The S&P 500's 5.3% advance this quarter compares with a total return of less than 0.1% for Treasuries, Bank of America Merrill Lynch data show. The yield on the 10-year note reached 3.01% on Sept. 6, the highest since July 2011. The Bloomberg Dollar Index, which tracks the dollar against 10 major peers, fell 2.7%, the biggest drop in more than two years. The S&P GSCI Total Return Index of 24 commodities gained 5.4%.
The bull market that began in March 2009 already has extended beyond the four-year average length of rallies since World War II, according to data compiled by Bloomberg and Birinyi Associates Inc.
U.S. economic and earnings growth are slowing, a sign that equities may lose momentum, according to Bruce McCain, who helps oversee more than $20 billion as chief investment strategist at the private-banking unit of KeyCorp.
“I don't think we'll see fast-enough growth like what we saw in the 1950s that would really offer the opportunity for a surging stock market,” he said Sept. 25. “If you look at the valuations, we're not at extremely low levels.”
The S&P 500 rallied 55% in the two years after it set the Sept. 22, 1954, record. While it dropped 22% from August 1956 through October 1957, the gauge then almost doubled through 1961.
U.S. profits have increased an average of 4.2% per quarter since the start of last year, compared with the 28% average in 2010 and 2011. Companies will increase earnings 5.2% for the full year and 3.2% excluding financial firms and banks, according to more than 11,000 analyst estimates compiled by Bloomberg.
While shares rallied this year, they are still cheaper than the historical average. The S&P 500's valuation is 17% below the mean since 1998, data compiled by Bloomberg show. During the last bull market, the multiple climbed as high as 21.7.
Confidence was shattered in the 2008 financial crisis. U.S. equities lost $11 trillion in value and stock mutual funds had more than $200 billion in withdrawals from October 2007 through March 2009, according to data compiled by Bloomberg and the Investment Company Institute. Investors are just now returning to the market, adding about $15 billion to equity funds in 2013, the first annual increase since before the crisis.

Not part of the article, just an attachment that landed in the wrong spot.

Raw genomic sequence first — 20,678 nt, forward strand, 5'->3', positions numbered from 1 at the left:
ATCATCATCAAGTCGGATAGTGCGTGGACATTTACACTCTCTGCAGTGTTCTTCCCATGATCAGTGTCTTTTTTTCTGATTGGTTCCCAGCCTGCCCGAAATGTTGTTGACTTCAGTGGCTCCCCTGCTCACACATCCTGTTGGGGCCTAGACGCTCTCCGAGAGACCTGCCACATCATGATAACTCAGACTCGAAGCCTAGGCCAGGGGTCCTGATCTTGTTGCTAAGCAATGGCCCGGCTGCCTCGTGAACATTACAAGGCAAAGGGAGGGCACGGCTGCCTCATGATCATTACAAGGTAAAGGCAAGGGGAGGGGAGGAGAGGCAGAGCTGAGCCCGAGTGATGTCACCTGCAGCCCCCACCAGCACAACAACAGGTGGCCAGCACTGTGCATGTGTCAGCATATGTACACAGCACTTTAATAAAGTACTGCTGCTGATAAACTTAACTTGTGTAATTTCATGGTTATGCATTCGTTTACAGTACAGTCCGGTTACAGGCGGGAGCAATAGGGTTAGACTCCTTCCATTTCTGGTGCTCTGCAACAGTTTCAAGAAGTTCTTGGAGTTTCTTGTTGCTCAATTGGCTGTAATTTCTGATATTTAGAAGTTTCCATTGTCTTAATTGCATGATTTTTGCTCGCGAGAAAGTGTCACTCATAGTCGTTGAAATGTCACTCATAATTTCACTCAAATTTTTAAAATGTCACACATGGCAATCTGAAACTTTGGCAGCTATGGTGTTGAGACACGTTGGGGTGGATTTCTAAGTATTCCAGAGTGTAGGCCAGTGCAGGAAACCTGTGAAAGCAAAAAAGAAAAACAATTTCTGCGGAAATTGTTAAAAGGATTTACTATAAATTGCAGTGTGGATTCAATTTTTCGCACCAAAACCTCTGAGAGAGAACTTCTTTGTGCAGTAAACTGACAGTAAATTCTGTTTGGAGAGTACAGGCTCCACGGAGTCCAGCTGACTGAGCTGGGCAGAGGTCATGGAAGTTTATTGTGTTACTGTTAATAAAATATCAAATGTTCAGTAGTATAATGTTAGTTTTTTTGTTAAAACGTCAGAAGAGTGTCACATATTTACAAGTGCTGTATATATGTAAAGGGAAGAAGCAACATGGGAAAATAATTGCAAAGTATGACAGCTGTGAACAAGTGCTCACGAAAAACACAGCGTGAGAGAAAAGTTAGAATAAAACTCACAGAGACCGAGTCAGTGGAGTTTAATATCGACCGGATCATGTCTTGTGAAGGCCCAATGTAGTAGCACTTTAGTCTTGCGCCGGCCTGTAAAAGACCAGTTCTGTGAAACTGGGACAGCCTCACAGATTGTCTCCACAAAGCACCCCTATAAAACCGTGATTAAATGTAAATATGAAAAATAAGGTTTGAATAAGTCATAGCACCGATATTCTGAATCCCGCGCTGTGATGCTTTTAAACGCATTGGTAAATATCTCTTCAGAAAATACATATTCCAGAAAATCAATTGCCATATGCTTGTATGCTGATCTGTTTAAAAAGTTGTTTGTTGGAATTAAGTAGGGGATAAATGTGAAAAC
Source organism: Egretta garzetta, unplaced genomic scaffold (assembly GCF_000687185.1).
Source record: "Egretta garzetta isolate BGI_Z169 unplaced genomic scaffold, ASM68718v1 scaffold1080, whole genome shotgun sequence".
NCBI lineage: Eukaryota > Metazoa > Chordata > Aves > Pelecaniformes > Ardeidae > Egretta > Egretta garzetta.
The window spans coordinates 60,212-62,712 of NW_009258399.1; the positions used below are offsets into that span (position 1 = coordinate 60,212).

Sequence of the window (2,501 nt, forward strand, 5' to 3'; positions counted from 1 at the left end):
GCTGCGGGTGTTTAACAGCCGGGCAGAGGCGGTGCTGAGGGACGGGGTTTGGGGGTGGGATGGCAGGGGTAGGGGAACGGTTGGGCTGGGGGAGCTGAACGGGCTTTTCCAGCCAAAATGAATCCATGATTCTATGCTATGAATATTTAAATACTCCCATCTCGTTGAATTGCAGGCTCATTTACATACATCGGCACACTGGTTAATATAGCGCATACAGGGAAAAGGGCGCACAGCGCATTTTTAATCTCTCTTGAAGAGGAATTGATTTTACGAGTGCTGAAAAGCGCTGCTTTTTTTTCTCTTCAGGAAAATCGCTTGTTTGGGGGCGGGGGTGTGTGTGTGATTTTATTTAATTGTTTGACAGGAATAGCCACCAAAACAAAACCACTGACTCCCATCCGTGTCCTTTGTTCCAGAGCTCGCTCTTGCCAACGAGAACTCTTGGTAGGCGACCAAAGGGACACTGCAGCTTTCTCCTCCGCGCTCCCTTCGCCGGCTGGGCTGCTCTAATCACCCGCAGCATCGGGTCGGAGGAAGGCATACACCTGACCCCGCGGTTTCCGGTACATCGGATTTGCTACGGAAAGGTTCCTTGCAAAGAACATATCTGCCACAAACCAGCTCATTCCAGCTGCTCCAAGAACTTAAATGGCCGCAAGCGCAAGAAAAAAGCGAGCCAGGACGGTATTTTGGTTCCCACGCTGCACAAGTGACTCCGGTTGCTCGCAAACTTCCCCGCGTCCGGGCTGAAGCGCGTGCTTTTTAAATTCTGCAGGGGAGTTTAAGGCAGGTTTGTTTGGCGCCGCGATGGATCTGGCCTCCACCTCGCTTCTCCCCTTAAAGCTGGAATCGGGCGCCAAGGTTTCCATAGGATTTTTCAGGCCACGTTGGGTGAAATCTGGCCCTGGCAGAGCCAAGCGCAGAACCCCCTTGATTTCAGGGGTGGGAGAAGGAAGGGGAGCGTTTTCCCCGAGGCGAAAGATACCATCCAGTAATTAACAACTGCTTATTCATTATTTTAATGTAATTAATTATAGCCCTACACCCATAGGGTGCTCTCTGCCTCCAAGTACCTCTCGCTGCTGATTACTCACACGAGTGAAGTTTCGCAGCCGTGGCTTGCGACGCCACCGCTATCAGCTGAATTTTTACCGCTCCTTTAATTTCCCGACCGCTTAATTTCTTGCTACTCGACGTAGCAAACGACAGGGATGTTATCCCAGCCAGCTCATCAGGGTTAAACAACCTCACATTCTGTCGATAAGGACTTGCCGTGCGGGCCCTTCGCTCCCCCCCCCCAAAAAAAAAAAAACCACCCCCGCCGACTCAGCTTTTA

It took 25 years for the market to recover after the Great Depression. The Dow Jones Industrial Average dropped 89% from 1929 through 1932 and finally made up the losses in 1954.
The S&P 500 is on track for its biggest annual gain since 2009, although it remains to be seen whether improving economic reports will outweigh speculation about higher interest rates and the U.S. government shutdown.
Investor confidence pushed volatility to a seven-year low this quarter, with daily average price moves for the S&P 500 dropping to 0.45%, from as high as 3.31% during the height of the financial crisis at the end of 2008, Bloomberg data show.
Honeywell, the maker of cockpit controls and thermostats, has traded most in line with the S&P 500 this year. The stock, which is valued at 16.1 times earnings, set a record when it climbed to $86.79 on Sept. 19. Analysts forecast that the company will increase earnings 10% this year and 12% in 2014.
Kroger reached a high as it rallied 56% in 2013. The largest U.S. grocery store chain is cheaper than the S&P 500, trading at 14.2 times reported profits. Adjusted per-share earnings at the company jumped 39% in the fiscal year ending in January.